Last Night’s Reading, Illustrated: A Chat with Kate Gavino


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Kate Gavino is the unofficial chronicler of the New York literary scene. On her blog Last Night’s Reading, Gavino posts portraits of authors coupled with quotes from their events. Gavino is amazingly prolific—on any given week, she posts from two to four illustrations. Recent entries include Chuck Klosterman, Green Girl author Kate Zambreno, and Elizabeth Gilbert. The blog and Instagram account Gavino keeps has also become a de facto social pages of the book world, a way to track which event you should have made it to at Housing Works or Greenlight or WORD Books last month. She chatted with us on the phone about the project, reading etiquette, and why the actual reading parts of readings are the least interesting bits.

What was the inspiration for Last Night’s Reading?

I started doing it when I left my old publishing job for one at a magazine as a way to keep up with the literary community. I was already drawing at readings anyway, and at every reading there would be a quote that stuck with me. I wanted to immortalize it in a way that wasn’t just tweeting it or something. It’s a part of my routine, and it’s an experiment. Plus, it’s broadened my horizons.

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How do you choose the quotes? What’s the process like?

I usually do a sketch at the reading, and then do a final drawing off of that. And I record most readings and play them back to see if anything sticks out, quote-wise, that I might have missed. Sometimes I gauge what the audience reacts to, sometimes the quote is just something I find interesting or funny. Anything related to the craft of writing always interests me too. When I first started out, I probably did two or three portraits a week. Now it’s normally four.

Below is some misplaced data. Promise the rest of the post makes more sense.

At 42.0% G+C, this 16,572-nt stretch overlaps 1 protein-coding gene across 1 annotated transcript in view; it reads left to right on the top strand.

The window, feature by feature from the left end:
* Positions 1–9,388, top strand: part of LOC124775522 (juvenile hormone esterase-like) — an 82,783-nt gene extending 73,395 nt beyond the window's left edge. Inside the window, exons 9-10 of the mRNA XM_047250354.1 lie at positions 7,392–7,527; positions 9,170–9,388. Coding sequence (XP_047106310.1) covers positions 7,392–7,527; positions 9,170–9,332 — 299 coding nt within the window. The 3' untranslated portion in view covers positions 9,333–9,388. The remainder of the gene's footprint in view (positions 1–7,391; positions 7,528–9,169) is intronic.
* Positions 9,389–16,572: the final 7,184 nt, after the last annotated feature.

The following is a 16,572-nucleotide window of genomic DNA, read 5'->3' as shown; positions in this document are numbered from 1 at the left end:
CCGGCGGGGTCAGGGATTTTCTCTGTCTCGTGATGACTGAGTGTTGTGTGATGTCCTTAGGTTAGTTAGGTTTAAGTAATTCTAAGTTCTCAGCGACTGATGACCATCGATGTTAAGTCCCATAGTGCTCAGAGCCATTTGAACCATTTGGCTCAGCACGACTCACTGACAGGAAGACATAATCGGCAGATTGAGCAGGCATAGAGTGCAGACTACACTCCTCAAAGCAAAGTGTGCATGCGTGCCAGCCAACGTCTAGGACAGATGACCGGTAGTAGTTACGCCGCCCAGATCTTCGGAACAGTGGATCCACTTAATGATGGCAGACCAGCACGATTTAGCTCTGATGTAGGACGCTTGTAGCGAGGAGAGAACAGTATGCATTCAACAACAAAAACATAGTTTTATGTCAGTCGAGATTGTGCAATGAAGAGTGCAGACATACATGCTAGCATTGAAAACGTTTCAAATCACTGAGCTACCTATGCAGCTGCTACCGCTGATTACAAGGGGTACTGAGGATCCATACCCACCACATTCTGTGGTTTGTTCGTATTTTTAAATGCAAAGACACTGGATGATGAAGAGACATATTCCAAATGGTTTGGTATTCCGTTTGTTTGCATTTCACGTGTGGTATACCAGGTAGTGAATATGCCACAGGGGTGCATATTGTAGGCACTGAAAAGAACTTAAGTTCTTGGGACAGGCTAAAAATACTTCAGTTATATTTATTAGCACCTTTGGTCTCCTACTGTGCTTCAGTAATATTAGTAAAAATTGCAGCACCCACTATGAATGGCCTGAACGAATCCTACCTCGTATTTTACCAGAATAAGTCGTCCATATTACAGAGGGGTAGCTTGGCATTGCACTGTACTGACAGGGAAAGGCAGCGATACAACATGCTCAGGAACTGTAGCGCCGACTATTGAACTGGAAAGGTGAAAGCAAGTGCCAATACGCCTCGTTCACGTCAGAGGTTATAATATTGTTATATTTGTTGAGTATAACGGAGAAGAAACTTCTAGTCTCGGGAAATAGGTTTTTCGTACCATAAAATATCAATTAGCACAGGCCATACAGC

Well, it’s just something I enjoy doing. I never go to a reading that I’m not interested in. All the independent bookstores in the city are my second homes. I love Word Books in Greenpoint, Greenlight, and BookCourt. I’m always at the Live at the New York Public Library Series. My calendar is kind of outrageous. It’s a pretty strict schedule.

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Do you have any tips for authors at readings?

A lot of authors feel this way, and it’s true: No one is really that interested in hearing you read from your book. The actual book reading is usually the least interesting part of the reading. It’s the conversation at the end that people come for. They want to hear something new from you.

What about reading audiences? Do you have any pet peeves?

If you go to as many readings as I do, you’ll notice that people always ask the same questions. “Where do you get your ideas?” That kind of thing. It’s always better if you ask something that you personally would like to know, not something you’d ask if you were writing a school report. Don’t walk in front of the stage in the middle of the reading. Just basic, common manners.

How have the people you’ve drawn reacted to your work?

It’s been mostly positive. A couple authors have even bought them from me, or I’ve given it to them. I’m always nervous that they’ll be insulted by the way I drew their nose or something. But now people request that I come to their readings. It’s amazing.

Follow Margaret Eby on twitter @margareteby

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